Anti-corruption authorities have faced intense scrutiny over their handling of high-profile bribery cases, writes Georgia Wilkins.
As the fallout from claims of corruption continues, the two bodies in charge of enforcing bribery laws, the Australian Federal Police and the Australian Securities and Investments Commission, have been accused of acting too slowly, and sometimes not at all, in handling cases.
A year after the Organisation for Economic Co-operation and Development delivered a stinging criticism of the authorities' failure in securing just one prosecution in 13 years, they are now being accused of inaction over corruption claims at Leighton Holdings and the Reserve Bank's note printing subsidiaries. But the woman in charge of the AFP's white-collar crime division says some of those claims are unfair.
Speaking to BusinessDay weeks after fresh allegations at the construction firm and Reserve Bank subsidiaries, the manager of the AFP's fraud and anti-corruption unit, Linda Champion, has sought to defend the division's conduct and capacity to catch corporate criminals.
While she would not comment directly on any individual cases, Champion says critics have overlooked the constraints of investigating and charging rich and powerful people.
"These are complex matters so we cannot just pull in alleged suspects before we have our facts in place," she says.
"Especially when you're talking about large corporations, the suspects are very smart people and incredibly litigious, so we look at that from the outset."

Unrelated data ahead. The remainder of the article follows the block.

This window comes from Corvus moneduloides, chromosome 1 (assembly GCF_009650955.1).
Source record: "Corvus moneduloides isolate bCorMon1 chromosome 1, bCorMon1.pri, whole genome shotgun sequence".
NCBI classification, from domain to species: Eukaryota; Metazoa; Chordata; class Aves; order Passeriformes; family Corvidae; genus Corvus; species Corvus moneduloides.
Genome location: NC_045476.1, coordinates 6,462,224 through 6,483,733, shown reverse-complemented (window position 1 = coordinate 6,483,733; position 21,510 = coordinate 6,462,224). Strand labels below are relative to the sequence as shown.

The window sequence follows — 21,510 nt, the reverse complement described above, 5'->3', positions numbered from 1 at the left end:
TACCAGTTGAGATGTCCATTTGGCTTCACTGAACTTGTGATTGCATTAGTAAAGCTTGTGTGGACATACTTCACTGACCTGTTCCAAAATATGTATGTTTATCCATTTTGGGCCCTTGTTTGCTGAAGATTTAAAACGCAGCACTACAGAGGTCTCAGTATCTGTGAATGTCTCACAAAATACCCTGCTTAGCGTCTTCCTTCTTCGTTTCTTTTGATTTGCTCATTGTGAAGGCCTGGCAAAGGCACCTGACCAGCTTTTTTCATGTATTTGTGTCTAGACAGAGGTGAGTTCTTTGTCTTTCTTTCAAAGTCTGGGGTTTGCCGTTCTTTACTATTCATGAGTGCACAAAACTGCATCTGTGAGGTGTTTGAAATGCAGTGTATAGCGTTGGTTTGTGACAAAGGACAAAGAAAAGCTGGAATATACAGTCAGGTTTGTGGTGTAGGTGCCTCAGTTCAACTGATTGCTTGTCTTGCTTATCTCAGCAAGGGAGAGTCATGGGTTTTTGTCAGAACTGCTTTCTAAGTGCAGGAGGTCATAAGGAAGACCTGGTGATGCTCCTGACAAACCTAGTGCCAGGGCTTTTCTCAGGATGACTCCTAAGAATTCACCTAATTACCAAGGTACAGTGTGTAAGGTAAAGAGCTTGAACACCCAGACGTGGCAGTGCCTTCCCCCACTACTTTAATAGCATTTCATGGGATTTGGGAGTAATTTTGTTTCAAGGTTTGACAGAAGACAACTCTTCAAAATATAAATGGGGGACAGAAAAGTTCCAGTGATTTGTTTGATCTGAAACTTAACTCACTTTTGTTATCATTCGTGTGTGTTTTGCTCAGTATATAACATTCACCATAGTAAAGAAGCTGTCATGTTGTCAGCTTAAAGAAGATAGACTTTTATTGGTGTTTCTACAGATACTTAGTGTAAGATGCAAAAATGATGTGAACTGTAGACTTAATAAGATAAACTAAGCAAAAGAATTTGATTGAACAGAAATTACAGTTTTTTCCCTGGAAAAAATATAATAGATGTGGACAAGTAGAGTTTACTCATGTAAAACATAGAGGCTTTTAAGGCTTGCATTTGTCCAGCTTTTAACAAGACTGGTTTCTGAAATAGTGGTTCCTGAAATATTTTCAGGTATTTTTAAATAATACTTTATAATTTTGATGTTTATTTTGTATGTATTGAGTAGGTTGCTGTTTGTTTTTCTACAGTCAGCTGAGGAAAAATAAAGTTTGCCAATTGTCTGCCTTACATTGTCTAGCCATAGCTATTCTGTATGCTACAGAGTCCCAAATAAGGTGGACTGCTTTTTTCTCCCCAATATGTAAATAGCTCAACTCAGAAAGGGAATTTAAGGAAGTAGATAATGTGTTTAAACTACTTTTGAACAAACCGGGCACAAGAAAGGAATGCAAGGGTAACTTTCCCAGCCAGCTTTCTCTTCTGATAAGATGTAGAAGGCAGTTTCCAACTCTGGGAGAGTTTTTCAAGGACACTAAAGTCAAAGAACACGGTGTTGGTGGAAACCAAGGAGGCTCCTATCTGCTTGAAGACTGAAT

Fairfax Media recently revealed that Leighton's top executives and directors allegedly oversaw plans to pay multimillion-dollar kickbacks to contractors in Iraq, Indonesia and Malaysia and covered up warnings of internal fraud.
The AFP is investigating payments associated with the Leighton Iraq venture, but have been criticised for taking too long.
Leighton has said it is co-operating with the police investigation and that its directors have acted with due diligence.
Champion says the AFP has taken significant steps to strengthen its ability to prosecute corporate criminals but it is difficult to speed up investigations.
"I can't really say, for such large and complex matters, how to expedite them ... all countries grapple with similar challenges."
Champion was transferred from the AFP's special references investigations team to set up the fraud and anti-corruption unit in February.
She came to the division after working on complex fraud cases at the AFP's Townsville crime branch.
She says she was drawn to the work after seeing the ripple effect of corruption on communities, particularly disadvantaged ones.
"That strikes a chord and makes it a bit more humanised for me. It's a driving reason behind where I'm going with this new foreign bribery push."
But nine months after the division was set up, questions are being raised about its ability to deal with complex corporate crimes that can span multiple jurisdictions.
Last month, the AFP and ASIC revealed they had dropped an investigation into Jack Flader, the mastermind behind Australia's biggest superannuation fraud, after investigators failed to find sufficient evidence he had broken the law.
This was despite the assistance of the Securities & Futures Commission of Hong Kong, where he is based .
The abandonment of the probe ends any possibility of charges being laid against Flader, despite a court finding he was the "ultimate controller" of Trio Capital, which cost investors $176 million.